How should I prepare?

You'll meet with your doctor to learn about the test and how to prepare. You will also be given instructions for your specific exam at the time of scheduling/registration.  Here are some general tips: 

  • Eat normally. Take your usual medications unless your doctor gives you other instructions.
  • If possible, bring any pertinent X-rays, CT scans or previous MRI exams.
  • Bring your insurance identification card or any other relevant insurance information. 
  • Bring your order from your physician.

MRI exams are very safe.  There are no known health risks associated with the magnetic field or the radio waves used by the machine.  However, some special circumstances limit the use of a magnetic field, so it is important for you to tell us if any of the following apply to you or someone accompanying you into the exam room: 

  • Are allergic to any medicines.  Contrast material used for MRI does not contain iodine, however, if you know that you are allergic to the contrast material used for the MRI, tell your doctor before having another test.
  • Are or might be pregnant.
  • Have any metal implanted in your body.  This helps your doctor know if the test is safe for you.  Tell your doctor if you have:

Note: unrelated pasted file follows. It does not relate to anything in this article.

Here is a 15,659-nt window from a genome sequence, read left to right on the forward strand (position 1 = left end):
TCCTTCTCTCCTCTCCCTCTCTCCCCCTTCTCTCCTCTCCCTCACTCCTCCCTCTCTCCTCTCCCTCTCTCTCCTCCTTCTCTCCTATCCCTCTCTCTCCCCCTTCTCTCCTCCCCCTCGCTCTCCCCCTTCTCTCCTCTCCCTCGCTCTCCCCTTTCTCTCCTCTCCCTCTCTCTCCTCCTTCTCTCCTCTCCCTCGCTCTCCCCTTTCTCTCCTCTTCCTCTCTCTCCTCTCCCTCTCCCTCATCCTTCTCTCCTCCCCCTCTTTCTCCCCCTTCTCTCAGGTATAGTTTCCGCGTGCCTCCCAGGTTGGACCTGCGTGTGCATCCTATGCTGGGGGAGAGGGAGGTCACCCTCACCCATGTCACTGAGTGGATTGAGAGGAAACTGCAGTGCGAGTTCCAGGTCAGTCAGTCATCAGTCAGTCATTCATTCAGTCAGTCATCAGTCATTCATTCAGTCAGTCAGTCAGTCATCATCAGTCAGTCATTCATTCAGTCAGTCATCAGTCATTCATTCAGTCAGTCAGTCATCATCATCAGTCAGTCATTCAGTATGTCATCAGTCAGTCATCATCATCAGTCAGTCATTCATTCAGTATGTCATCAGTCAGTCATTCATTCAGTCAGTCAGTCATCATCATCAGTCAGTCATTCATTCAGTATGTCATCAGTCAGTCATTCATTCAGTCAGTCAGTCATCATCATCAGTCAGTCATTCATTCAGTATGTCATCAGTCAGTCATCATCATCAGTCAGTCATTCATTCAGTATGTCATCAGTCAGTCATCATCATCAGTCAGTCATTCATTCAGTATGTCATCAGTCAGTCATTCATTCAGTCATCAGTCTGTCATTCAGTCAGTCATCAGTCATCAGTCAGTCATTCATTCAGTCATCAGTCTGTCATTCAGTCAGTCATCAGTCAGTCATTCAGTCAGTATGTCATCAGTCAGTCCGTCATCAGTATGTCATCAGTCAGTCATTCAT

• Heart and blood vessel devices such as a coronary artery stent, a pacemaker, an ICD (implantable cardioverter-defibrillator), or a metal heart valve.
    • Metal pins, clips, or metal parts in your body, including artificial limbs and dental work or braces.
    • Any other implanted medical device, such as a medicine infusion pump or a cochlear implant.
    • Cosmetic metal implants, such as in your ears, or tattooed eyeliner.
  • Had recent surgery on a blood vessel.  In some cases, you may not be able to have the MRI test.
  • Have an intrauterine device (IUD) in place.  An IUD may prevent you from having the MRI test done.
  • Become very nervous in confined spaces.  You need to lie very still inside the MRI magnet, so you may need medicine to help you relax.  Some MRI machines have a wider opening (bore), and you may be able to have the test done in a machine that is not as confining as standard MRI machines.
  • Have any other health conditions, such as kidney problems or sickle cell anemia, that may prevent you from having an MRI using contrast material.
  • Wear any medicine patches.  The MRI may cause a burn at the patch site.
You may need to arrange for someone to drive you home after the test, if you are given a medicine (sedative) to help you relax.  For an MRI of the abdomen or pelvis, you may be asked to not eat or drink for several hours before the test.
 
You may need to sign a consent form that says you understand the risks of an MRI and agree to have the test done.  Talk to your doctor about any concerns you have regarding the need for the test, its risks, how it will be done, or what the results will mean.
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